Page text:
Photos by: vishalphotography.com
When I think of youth, the words that pop in my mind are energy, vitality, potential and future. In India, when I look around, I see a predominance of youth. I see many more young people and children than I do the middle-aged or older folks. I see them in the city and in normal day-to-day places that I visit. Whether it is the office, the supermarket, the mall, the cinema or yes, on the streets of Mumbai (or any other city in India).
It seems strange to describe one of the most ancient cultures in the world as young. But, that’s just what India is today. Most of the people of today’s India are young. It’s a great competitive advantage for the country. And it speaks volumes for the potential of the country and its future, as you can imagine.
Now for some dry stats. According to the latest demographic profile of India, the median age is 26 years and over 29% of the country is below the age of 14 years. Incredibly, 50% of the country is under the age of 25 and 65% under the age of 35 – this has to be the youngest country in the world! In sheer numbers if not in percentages, it has to be. By 2020, it is expected that the average age in India will be 29, compared to 37 for China and 48 for Japan. Here’s more – the median age in the United States today is already 36.5. For such a young country, it’s definitely an older nation!
Doing a quick calculation and using the rounded population of 1.2 billion, the number of people under 25 in India is approaching 600 million people. That’s not only a staggering number, it’s TWICE the population of the United States!
And so much has changed in the years that I have been away! When I was growing up in India, I was definitely living in a different world. The third world. I knew it and I felt it, and so did everyone around me. The grass not only looked greener on the other side, it was.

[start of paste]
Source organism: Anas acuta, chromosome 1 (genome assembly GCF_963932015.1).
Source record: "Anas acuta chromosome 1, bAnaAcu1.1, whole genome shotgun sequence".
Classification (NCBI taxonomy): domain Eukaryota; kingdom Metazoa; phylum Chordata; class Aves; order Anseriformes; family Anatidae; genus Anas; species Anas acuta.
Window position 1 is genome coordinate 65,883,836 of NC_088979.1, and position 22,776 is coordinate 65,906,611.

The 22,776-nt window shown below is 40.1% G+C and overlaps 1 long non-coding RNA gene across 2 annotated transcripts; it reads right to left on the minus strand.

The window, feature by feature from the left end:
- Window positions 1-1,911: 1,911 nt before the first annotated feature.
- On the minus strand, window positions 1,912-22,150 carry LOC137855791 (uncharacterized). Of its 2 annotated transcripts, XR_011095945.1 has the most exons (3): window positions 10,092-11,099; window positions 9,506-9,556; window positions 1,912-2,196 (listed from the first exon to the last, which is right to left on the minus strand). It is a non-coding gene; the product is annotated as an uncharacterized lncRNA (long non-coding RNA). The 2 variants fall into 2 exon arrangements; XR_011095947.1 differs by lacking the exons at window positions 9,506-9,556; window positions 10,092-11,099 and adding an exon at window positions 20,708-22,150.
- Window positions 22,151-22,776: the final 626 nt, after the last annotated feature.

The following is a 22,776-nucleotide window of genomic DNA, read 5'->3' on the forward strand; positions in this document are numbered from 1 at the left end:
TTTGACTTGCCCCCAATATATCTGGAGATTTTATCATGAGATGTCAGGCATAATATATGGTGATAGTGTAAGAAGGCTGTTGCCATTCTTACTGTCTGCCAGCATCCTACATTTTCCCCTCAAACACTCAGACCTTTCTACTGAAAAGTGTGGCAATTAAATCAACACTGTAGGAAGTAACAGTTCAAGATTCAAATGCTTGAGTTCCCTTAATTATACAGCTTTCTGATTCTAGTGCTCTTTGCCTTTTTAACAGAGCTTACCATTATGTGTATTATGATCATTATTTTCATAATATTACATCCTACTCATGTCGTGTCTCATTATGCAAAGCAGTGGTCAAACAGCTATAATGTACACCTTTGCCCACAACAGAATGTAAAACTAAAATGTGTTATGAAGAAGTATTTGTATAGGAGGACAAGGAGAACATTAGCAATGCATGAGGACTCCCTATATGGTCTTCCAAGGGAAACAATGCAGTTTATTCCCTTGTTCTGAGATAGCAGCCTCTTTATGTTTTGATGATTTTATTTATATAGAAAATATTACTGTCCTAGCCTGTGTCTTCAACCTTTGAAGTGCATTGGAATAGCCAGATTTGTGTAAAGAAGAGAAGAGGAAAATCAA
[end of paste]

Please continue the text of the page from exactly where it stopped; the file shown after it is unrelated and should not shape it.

But the youth in India today appear to have a different perspective. There is not this sense of being disadvantaged. Instead, there appears to be a reflection of hope and progress and growth. A feeling that whatever economic level they find themselves in, they believe that they can persevere, and that with hard work or with sheer smarts they can move to that next level and then the next after that. In addition, they seem to feel that in order to do that, they don’t need to ship themselves out of the country to some foreign land of opportunity. That’s because, their perspective is that the land of opportunity is right here.
I am generalizing a bit, but even so, that is the overall feeling that I get when I see and listen to these young people. Many feel that this is the happening place, that this is the land of opportunity, and that they are young and hopeful enough to get a piece of it for themselves.
So, that’s the rosy side of the equation. There is this tough veneer of progress and growth.
What I am unable to find or identify is the leadership that is ensuring that this critical and strategic advantage of India is being harnessed, positioned and developed like it should. Whether in education or sports or arts or science or business, are all the young people being given that platform from which they can launch themselves to create a better tomorrow for themselves and the country? Or are they simply, selectively offered opportunities based on the accident of their birth family and situation?
You may say, why, that’s what the government is doing. But, you’ve got to do better than that to make me a believer! Name an individual or two – who are excited and concerned, and are proactively working to have a 5, 10, 15 year plan that is focused on harnessing the power of youth. A vision, a bit like the Green Revolution of old times, that resonates, and that citizens recognize and work towards…
Okay, I’ll stop now. Today is the day to to simply reflect on and celebrate the preponderance of youth in India today, and what this could mean for the country.
Reflecting on what realistically could happen to them and their potential is a rant for another day.